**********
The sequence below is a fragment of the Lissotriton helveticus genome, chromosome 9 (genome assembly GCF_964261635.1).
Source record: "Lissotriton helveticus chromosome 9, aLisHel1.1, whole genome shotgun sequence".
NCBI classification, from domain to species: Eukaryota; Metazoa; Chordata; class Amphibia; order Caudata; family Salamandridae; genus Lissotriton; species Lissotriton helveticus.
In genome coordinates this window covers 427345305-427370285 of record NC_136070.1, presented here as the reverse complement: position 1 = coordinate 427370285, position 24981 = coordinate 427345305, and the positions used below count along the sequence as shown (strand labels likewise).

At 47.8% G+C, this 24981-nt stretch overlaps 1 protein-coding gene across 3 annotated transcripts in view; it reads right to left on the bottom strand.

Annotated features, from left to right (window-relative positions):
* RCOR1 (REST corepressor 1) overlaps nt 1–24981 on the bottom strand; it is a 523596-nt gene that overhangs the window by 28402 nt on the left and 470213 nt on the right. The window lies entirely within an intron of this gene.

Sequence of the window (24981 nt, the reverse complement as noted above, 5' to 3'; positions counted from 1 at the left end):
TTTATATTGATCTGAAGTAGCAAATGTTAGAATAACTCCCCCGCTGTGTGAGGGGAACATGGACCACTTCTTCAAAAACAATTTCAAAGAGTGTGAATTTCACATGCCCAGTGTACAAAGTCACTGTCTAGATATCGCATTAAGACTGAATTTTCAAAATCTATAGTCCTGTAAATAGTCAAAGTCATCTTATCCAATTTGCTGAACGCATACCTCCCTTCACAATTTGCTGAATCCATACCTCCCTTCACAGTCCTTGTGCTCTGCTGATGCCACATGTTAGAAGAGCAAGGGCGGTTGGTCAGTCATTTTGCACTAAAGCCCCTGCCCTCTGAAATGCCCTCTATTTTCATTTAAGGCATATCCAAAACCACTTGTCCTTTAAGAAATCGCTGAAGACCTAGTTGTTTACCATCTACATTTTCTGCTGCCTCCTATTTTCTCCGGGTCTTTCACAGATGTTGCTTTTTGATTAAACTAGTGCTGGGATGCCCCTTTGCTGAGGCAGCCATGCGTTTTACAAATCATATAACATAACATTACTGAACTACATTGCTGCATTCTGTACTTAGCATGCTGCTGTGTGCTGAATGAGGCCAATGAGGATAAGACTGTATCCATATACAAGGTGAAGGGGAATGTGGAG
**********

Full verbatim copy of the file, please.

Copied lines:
The sequence below is a fragment of the Lissotriton helveticus genome, chromosome 9 (genome assembly GCF_964261635.1).
Source record: "Lissotriton helveticus chromosome 9, aLisHel1.1, whole genome shotgun sequence".
NCBI classification, from domain to species: Eukaryota; Metazoa; Chordata; class Amphibia; order Caudata; family Salamandridae; genus Lissotriton; species Lissotriton helveticus.
In genome coordinates this window covers 427345305-427370285 of record NC_136070.1, presented here as the reverse complement: position 1 = coordinate 427370285, position 24981 = coordinate 427345305, and the positions used below count along the sequence as shown (strand labels likewise).

At 47.8% G+C, this 24981-nt stretch overlaps 1 protein-coding gene across 3 annotated transcripts in view; it reads right to left on the bottom strand.

Annotated features, from left to right (window-relative positions):
* RCOR1 (REST corepressor 1) overlaps nt 1–24981 on the bottom strand; it is a 523596-nt gene that overhangs the window by 28402 nt on the left and 470213 nt on the right. The window lies entirely within an intron of this gene.

Sequence of the window (24981 nt, the reverse complement as noted above, 5' to 3'; positions counted from 1 at the left end):
TTTATATTGATCTGAAGTAGCAAATGTTAGAATAACTCCCCCGCTGTGTGAGGGGAACATGGACCACTTCTTCAAAAACAATTTCAAAGAGTGTGAATTTCACATGCCCAGTGTACAAAGTCACTGTCTAGATATCGCATTAAGACTGAATTTTCAAAATCTATAGTCCTGTAAATAGTCAAAGTCATCTTATCCAATTTGCTGAACGCATACCTCCCTTCACAATTTGCTGAATCCATACCTCCCTTCACAGTCCTTGTGCTCTGCTGATGCCACATGTTAGAAGAGCAAGGGCGGTTGGTCAGTCATTTTGCACTAAAGCCCCTGCCCTCTGAAATGCCCTCTATTTTCATTTAAGGCATATCCAAAACCACTTGTCCTTTAAGAAATCGCTGAAGACCTAGTTGTTTACCATCTACATTTTCTGCTGCCTCCTATTTTCTCCGGGTCTTTCACAGATGTTGCTTTTTGATTAAACTAGTGCTGGGATGCCCCTTTGCTGAGGCAGCCATGCGTTTTACAAATCATATAACATAACATTACTGAACTACATTGCTGCATTCTGTACTTAGCATGCTGCTGTGTGCTGAATGAGGCCAATGAGGATAAGACTGTATCCATATACAAGGTGAAGGGGAATGTGGAG